With the Flyers having a very eventful offseason already in the form of free agent acquisitions Vinny Lecavalier, Mark Streit, and Ray Emery, it's important to remember that next offseason was supposed to be the more interesting one. Claude Giroux, Sean Couturier, and Brayden Schenn were all slated to hit restricted free agency, and Matt Read (not to mention Kimmo Timonen) will become unrestricted free agents.
However, the Flyers took care of some of that business already, signing Giroux to an 8-year, $66.2M extension and Couturier to a 2-year, $3.5M deal as well. Assuming Timonen retires after the season, Schenn and Read are the two main contributors to the Flyers without a contract past the 2013-2014 season.
First of all, can they even afford him?,Let's take a look at the Flyers' cap situation after this year. All numbers from CapGeek.
The Flyers have a little less than $31.8M tied up in 10 forwards for the 2014-2015 season: Claude Giroux ($8.275M), Scott Hartnell ($4.75M), Vinny Lecavalier ($4.5M), Jakub Voracek ($4.25M), Wayne Simmonds ($3.975M), Maxime Talbot ($1.75M), Sean Couturier ($1.75M), Scott Laughton ($1.106667M), Zac Rinaldo ($0.75M), and Jay Rosehill ($0.675M-ugh).
Now, let's look at the money committed to the defense for 2014-2015. There are only 5 Flyers defensemen under contract past this season, totaling just under $21.8M: Mark Streit ($5.25M), Chris Pronger ($4.941429M), Braydon Coburn ($4.5M), Luke Schenn ($3.6M), and Nicklas Grossmann ($3.5M).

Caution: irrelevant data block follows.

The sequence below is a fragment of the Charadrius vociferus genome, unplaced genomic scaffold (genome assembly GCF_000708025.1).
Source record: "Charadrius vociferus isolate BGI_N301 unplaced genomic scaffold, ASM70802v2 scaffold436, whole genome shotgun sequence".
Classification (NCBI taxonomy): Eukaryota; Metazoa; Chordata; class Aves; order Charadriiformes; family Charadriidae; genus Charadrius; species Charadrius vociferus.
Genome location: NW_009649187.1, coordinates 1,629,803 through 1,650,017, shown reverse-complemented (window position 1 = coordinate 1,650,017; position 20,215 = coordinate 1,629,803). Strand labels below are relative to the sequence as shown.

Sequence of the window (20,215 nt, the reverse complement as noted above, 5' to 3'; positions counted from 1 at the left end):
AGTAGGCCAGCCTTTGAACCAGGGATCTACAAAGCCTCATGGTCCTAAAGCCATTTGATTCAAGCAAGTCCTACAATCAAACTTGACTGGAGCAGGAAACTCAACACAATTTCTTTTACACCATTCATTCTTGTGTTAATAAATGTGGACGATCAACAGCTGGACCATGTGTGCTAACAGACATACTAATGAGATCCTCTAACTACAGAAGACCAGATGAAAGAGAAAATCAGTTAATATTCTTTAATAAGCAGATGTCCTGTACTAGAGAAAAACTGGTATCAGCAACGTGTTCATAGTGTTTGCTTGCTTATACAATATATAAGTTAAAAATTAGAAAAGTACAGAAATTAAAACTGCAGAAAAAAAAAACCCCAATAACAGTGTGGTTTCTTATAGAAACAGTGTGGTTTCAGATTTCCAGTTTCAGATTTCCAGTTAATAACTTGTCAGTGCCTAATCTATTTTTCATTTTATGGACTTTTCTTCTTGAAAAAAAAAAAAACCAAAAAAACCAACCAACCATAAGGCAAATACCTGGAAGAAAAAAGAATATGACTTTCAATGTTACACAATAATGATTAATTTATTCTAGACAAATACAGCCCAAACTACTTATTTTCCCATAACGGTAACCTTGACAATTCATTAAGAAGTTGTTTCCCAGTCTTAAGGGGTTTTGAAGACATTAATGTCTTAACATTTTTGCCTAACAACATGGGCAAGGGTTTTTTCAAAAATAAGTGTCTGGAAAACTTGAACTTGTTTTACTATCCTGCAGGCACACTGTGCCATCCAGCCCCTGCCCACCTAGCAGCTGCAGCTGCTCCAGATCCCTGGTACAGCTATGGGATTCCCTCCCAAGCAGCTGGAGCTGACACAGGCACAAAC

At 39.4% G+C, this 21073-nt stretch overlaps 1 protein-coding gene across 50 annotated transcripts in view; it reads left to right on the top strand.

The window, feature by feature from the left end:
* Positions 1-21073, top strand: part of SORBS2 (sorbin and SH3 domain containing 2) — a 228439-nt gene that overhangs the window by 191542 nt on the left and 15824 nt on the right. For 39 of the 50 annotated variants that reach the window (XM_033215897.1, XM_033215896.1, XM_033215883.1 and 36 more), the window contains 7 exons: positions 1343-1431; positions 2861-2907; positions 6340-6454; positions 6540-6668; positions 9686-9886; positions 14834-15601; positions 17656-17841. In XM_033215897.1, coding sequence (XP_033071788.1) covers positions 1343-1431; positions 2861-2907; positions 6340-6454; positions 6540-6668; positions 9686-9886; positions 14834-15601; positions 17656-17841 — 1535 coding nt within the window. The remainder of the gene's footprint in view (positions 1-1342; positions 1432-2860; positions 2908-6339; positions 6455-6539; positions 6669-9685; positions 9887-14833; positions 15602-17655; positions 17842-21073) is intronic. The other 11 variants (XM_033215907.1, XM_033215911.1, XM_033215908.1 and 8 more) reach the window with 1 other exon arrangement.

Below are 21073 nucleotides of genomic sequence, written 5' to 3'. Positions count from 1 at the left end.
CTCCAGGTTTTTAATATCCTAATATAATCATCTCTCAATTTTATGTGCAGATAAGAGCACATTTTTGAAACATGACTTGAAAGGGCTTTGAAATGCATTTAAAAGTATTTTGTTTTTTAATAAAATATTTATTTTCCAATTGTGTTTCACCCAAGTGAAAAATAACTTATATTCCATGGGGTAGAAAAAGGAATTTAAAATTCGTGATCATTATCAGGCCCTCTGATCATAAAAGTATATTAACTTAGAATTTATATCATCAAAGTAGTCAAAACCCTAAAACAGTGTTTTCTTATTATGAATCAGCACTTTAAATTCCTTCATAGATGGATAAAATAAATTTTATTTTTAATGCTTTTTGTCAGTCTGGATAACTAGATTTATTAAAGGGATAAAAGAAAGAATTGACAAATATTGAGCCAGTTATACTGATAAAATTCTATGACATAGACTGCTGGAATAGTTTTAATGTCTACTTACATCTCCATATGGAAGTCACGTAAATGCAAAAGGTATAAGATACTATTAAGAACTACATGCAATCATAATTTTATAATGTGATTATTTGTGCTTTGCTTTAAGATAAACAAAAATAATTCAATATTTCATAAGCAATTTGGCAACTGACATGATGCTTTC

Neither of the team's goaltenders are under contract past 2013-2014.
That totals 15 players under contract for 2014-2015 for a total of $53.573095M against the cap.
The team will have Schenn, Erik Gustafsson, and Steve Mason as the notable restricted free agents to retain after the season. Both Gustafsson and Mason's next contracts will be largely affected by how they perform in this upcoming season, but for now I'll assume a modest raise for both of them: $1.5M for Gus, and $1.75M for Mason. This would bring the Flyers to slightly less than $56.85M committed to 17 players.